eemingly with a defiance that summed up the resolute character of English citizens during the darkest days of World War Two, the decision to build the New Cathedral was made only the day after the old one was destroyed in the blitz. However, Dick Howard the Provost of St. Michael's at that time, did not have retribution in mind. His vision was that the new church would be a sign of faith in humanity and for peace in our future.
Here, the old and new meet, the great adjoining porch protecting the steps which follow the line once formed by St. Michael's Avenue.
Initially, in 1942, Sir Giles Gilbert Scott was asked to design a new cathedral. He was the grandson of the famous Victorian architect, Sir George Gilbert, and he submitted his design in 1944. One of his drawings of the proposed interior can be seen below; this image is the one that appeared in the edition of the Coventry Evening Telegraph celebrating the WW2 German surrender on the 7th May 1945. Scott's idea involved the demolition of part of the old cathedral, although he did plan to incorporate the five-sided apse into his design.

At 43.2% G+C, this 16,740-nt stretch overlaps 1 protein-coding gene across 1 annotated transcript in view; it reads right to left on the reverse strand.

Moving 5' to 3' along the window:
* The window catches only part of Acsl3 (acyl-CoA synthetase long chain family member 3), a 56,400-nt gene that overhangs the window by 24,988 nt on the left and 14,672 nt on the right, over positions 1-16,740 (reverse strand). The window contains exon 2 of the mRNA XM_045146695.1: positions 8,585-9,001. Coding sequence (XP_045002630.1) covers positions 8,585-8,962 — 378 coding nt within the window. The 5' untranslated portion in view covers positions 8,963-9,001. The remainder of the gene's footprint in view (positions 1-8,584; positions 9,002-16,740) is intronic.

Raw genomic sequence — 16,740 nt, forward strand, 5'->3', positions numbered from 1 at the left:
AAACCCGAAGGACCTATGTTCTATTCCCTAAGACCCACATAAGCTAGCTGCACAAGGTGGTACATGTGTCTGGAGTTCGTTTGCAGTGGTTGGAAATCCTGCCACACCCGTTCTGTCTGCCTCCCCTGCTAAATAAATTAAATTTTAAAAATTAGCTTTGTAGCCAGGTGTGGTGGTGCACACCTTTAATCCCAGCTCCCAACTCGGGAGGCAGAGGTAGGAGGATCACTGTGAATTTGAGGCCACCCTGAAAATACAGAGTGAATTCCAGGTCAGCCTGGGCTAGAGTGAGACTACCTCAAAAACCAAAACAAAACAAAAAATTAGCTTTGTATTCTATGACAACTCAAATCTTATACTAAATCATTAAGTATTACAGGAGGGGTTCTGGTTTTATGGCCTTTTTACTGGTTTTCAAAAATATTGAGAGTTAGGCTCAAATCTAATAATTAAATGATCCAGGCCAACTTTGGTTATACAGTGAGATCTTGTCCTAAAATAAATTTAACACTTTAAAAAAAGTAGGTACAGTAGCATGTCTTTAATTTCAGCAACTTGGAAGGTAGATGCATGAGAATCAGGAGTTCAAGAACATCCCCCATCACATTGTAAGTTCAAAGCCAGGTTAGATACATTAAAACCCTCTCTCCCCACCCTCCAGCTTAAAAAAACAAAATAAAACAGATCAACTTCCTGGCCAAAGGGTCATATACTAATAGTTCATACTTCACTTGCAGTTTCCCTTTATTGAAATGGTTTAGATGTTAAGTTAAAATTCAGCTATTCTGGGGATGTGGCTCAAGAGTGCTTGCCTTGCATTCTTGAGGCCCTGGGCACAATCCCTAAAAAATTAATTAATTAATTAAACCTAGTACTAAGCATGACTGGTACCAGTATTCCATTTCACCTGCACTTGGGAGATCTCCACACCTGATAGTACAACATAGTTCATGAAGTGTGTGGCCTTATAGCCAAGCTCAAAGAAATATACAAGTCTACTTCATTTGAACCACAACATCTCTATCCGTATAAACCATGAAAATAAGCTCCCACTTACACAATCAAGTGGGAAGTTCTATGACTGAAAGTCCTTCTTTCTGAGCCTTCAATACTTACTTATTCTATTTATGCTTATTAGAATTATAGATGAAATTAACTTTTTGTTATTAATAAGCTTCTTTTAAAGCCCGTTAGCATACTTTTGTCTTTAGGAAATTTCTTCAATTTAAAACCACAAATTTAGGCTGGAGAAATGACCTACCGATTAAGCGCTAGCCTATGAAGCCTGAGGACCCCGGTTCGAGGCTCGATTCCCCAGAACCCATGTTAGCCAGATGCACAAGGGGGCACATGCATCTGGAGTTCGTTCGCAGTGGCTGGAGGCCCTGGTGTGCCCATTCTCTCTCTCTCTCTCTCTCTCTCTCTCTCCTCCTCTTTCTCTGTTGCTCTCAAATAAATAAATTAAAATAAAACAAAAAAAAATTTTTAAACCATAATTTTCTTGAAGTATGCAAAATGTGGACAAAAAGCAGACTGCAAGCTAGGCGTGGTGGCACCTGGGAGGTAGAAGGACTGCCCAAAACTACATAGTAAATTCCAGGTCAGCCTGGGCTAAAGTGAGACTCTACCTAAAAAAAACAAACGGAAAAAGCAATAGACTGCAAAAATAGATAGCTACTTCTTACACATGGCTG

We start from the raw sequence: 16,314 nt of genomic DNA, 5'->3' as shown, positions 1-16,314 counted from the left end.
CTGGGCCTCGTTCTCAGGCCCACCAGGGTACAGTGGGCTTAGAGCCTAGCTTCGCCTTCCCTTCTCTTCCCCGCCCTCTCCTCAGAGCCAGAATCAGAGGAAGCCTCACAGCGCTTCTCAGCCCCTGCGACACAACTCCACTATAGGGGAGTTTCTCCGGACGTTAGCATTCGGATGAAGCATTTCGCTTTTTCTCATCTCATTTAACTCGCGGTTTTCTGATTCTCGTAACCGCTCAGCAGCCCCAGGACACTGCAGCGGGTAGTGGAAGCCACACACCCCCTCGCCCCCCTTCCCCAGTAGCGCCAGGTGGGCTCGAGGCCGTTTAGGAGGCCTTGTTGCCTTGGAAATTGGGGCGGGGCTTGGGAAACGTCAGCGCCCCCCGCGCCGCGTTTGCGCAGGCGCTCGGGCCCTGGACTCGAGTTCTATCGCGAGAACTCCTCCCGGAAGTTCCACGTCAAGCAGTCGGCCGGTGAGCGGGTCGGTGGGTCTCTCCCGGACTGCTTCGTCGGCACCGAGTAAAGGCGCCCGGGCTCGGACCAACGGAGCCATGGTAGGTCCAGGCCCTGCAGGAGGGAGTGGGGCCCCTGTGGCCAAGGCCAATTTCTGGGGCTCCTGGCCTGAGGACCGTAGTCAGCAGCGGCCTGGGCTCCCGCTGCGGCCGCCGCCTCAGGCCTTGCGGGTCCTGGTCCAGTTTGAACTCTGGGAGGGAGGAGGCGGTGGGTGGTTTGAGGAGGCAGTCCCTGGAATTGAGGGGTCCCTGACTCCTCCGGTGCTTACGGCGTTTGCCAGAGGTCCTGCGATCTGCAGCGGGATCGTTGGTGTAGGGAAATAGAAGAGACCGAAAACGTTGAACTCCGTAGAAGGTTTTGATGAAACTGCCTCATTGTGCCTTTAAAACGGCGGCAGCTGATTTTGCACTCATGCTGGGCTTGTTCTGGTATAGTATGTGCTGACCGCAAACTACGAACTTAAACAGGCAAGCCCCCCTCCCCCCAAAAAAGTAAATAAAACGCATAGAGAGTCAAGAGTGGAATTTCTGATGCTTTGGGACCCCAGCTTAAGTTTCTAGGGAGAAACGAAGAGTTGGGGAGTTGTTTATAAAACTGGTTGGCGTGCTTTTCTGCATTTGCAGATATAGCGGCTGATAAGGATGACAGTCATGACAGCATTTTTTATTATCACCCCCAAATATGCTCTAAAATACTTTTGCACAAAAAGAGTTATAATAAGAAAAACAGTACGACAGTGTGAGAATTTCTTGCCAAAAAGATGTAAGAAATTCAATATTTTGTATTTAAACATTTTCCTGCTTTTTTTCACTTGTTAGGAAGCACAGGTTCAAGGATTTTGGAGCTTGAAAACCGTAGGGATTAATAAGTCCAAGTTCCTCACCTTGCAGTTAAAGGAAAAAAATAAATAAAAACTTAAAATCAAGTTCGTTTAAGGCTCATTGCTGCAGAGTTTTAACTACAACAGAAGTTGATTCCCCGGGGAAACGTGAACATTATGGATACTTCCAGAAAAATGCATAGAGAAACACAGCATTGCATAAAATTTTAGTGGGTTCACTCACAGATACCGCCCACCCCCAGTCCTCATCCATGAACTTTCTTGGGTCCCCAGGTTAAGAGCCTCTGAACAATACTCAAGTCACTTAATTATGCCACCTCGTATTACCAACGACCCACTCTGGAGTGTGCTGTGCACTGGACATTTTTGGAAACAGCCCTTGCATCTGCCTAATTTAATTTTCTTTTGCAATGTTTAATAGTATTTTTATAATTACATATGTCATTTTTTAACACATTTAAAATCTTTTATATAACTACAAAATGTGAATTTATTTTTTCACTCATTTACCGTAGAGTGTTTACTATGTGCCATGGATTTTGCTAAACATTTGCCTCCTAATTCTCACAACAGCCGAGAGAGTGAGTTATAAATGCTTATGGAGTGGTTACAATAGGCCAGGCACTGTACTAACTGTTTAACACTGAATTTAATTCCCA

Like the current cathedral, it also would have had a north-south orientation, and in the illustration on the right, the ruined apse is just partially visible about half way along the wall on the right.
However, Scott's design was rejected by the Royal Fine Arts Commission, and so in 1950 a competition was held, open to any architect from the British Commonwealth, to find the most suitable design for the replacement cathedral.
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This page last updated on 22nd December 2014